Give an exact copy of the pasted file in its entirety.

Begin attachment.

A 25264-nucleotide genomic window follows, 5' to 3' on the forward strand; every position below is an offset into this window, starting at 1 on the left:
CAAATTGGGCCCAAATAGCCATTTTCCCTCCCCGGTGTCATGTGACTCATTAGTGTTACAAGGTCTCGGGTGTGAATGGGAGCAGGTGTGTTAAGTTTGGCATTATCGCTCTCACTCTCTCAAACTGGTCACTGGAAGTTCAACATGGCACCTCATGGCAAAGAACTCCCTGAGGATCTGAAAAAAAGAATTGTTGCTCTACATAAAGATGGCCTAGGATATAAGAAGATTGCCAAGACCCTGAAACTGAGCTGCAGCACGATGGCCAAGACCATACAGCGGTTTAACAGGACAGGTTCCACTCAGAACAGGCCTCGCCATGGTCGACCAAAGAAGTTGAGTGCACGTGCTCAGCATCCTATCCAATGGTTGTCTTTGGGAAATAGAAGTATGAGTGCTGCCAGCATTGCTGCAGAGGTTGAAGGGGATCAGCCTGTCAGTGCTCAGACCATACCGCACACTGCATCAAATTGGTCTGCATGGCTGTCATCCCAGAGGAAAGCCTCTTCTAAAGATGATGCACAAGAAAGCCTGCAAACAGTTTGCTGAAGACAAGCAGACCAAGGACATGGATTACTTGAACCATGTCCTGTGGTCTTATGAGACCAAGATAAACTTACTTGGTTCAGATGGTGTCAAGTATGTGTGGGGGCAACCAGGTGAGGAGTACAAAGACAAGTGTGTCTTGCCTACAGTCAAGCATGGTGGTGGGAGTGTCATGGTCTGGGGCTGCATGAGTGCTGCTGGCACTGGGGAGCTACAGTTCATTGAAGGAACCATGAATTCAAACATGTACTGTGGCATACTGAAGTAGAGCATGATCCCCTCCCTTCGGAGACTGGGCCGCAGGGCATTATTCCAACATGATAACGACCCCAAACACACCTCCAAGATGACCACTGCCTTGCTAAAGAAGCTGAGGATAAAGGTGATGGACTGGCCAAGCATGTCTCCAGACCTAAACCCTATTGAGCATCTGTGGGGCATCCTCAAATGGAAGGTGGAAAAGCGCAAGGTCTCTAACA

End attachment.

A 25264-nucleotide genomic window follows, 5' to 3' on the forward strand; every position below is an offset into this window, starting at 1 on the left:
CAAATTGGGCCCAAATAGCCATTTTCCCTCCCCGGTGTCATGTGACTCATTAGTGTTACAAGGTCTCGGGTGTGAATGGGAGCAGGTGTGTTAAGTTTGGCATTATCGCTCTCACTCTCTCAAACTGGTCACTGGAAGTTCAACATGGCACCTCATGGCAAAGAACTCCCTGAGGATCTGAAAAAAAGAATTGTTGCTCTACATAAAGATGGCCTAGGATATAAGAAGATTGCCAAGACCCTGAAACTGAGCTGCAGCACGATGGCCAAGACCATACAGCGGTTTAACAGGACAGGTTCCACTCAGAACAGGCCTCGCCATGGTCGACCAAAGAAGTTGAGTGCACGTGCTCAGCATCCTATCCAATGGTTGTCTTTGGGAAATAGAAGTATGAGTGCTGCCAGCATTGCTGCAGAGGTTGAAGGGGATCAGCCTGTCAGTGCTCAGACCATACCGCACACTGCATCAAATTGGTCTGCATGGCTGTCATCCCAGAGGAAAGCCTCTTCTAAAGATGATGCACAAGAAAGCCTGCAAACAGTTTGCTGAAGACAAGCAGACCAAGGACATGGATTACTTGAACCATGTCCTGTGGTCTTATGAGACCAAGATAAACTTACTTGGTTCAGATGGTGTCAAGTATGTGTGGGGGCAACCAGGTGAGGAGTACAAAGACAAGTGTGTCTTGCCTACAGTCAAGCATGGTGGTGGGAGTGTCATGGTCTGGGGCTGCATGAGTGCTGCTGGCACTGGGGAGCTACAGTTCATTGAAGGAACCATGAATTCAAACATGTACTGTGGCATACTGAAGTAGAGCATGATCCCCTCCCTTCGGAGACTGGGCCGCAGGGCATTATTCCAACATGATAACGACCCCAAACACACCTCCAAGATGACCACTGCCTTGCTAAAGAAGCTGAGGATAAAGGTGATGGACTGGCCAAGCATGTCTCCAGACCTAAACCCTATTGAGCATCTGTGGGGCATCCTCAAATGGAAGGTGGAAAAGCGCAAGGTCTCTAACA